The Muscadine is “a glorious grape — a seesaw of acidity and sweetness, with a rush of fruit flavors. The astringent crunch of the skin and the floral sweetness of the juice keep each other from their worst excesses,” says John Kessler in a lusciously written piece for the Atlanta Journal-Constitution.
Kessler also describes this variety, native to the American South, as “those taut, pingpong-ball grapes that show up in stores between August and October.” He adds that they can be purple or bronze, and if they’re bronze they’re known as scuppernongs. That’s not a word I’ve heard tossed around at my local Yankee farm stand—but these Southern staples, which are apparently popular in grandmothers’ backyards, are proving themselves to be rich in antioxidants, and are getting some serious attention down South:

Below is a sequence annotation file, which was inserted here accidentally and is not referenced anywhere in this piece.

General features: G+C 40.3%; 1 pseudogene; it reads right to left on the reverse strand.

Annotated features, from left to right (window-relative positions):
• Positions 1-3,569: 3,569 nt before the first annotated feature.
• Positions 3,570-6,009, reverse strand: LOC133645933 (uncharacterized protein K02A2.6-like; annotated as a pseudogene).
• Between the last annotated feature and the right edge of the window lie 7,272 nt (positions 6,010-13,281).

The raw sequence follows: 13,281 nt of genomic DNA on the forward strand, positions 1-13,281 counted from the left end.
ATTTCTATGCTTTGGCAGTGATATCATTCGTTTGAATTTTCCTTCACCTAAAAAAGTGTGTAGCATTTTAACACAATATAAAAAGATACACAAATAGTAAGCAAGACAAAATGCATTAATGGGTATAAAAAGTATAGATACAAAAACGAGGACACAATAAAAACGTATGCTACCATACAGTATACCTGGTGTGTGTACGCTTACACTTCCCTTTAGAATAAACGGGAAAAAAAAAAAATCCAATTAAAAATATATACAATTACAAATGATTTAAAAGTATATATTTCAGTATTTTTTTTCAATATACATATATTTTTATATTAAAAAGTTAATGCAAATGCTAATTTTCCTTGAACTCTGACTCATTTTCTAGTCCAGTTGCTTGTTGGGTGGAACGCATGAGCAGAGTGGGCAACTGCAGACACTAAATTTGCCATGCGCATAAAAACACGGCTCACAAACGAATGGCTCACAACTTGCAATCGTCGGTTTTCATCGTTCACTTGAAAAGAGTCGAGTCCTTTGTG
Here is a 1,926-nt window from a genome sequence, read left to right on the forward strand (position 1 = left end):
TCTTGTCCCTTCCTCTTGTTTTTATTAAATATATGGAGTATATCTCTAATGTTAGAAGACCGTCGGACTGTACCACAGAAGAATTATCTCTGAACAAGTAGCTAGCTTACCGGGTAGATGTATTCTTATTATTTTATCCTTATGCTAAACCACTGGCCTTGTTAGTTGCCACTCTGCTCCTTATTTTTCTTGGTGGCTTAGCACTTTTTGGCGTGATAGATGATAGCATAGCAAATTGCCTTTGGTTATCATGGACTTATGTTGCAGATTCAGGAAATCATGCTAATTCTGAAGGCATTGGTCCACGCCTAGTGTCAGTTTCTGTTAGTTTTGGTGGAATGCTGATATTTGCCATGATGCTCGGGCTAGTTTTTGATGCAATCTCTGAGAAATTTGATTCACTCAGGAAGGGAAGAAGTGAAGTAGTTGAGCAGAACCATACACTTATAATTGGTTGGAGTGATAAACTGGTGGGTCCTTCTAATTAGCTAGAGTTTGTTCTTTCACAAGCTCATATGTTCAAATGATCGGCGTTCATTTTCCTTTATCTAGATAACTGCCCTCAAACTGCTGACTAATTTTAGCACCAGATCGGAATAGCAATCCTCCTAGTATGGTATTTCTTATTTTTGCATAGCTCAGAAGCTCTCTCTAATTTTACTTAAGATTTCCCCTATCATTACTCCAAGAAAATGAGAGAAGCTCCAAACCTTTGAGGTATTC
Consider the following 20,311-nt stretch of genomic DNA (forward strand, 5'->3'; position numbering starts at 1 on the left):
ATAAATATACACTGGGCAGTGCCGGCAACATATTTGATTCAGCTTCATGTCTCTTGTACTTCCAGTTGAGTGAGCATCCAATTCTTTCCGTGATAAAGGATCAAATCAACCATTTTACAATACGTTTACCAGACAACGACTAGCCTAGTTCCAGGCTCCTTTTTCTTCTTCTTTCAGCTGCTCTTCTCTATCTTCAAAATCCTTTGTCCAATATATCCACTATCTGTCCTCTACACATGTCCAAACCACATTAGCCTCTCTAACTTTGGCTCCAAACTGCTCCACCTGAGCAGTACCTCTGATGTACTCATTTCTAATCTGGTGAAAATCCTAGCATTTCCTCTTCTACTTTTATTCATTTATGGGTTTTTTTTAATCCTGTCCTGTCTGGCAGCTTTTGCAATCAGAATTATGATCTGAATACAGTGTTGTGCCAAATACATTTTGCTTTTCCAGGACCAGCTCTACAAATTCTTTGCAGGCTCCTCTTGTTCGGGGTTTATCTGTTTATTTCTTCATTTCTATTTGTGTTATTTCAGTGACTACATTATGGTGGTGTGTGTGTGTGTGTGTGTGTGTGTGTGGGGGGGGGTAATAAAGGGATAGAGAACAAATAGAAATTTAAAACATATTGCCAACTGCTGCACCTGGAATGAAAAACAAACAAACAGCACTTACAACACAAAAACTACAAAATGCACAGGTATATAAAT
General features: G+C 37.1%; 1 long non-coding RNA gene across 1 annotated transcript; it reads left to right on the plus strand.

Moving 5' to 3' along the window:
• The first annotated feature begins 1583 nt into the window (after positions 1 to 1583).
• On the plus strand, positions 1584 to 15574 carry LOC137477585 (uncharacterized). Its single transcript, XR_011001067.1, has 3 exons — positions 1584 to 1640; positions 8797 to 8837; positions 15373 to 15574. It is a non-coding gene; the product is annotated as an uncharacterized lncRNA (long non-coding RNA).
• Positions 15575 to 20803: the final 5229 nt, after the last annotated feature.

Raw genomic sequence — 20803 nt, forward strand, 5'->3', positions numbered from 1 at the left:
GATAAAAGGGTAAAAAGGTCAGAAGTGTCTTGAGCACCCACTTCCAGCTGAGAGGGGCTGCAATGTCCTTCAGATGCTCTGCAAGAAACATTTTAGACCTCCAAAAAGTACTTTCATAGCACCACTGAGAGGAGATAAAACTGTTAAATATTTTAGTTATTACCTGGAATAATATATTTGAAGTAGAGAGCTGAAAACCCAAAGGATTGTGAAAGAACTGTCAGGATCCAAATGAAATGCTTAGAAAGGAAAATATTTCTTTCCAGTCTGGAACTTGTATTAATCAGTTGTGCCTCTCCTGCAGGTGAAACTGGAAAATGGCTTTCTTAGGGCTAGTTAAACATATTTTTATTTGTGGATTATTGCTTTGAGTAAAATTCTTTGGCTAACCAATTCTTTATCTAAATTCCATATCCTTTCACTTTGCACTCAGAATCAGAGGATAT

More commercially cultivated muscadines are showing up on supermarket shelves, bringing in new fans. Wineries, particularly in North Carolina and Georgia, are proving that the grapes can make complex dry wines as well as sugar-sweet ones. And Southern chefs are cottoning to their ultra-grapey flavor: Scott Crawford at the Georgian Room at the Cloister at Sea Island finds it a perfect foil for cured trout.
I’ll definitely try to sample some during my upcoming trip to south Georgia, and in the meantime, if anyone (grandmothers or otherwise) wants to grow a backyard Muscadine vine, plants are available at Johnson Nursery (which says that the plants are “so very easy to grow with little to no spraying”) and at Ison’s Nursery & Vineyards.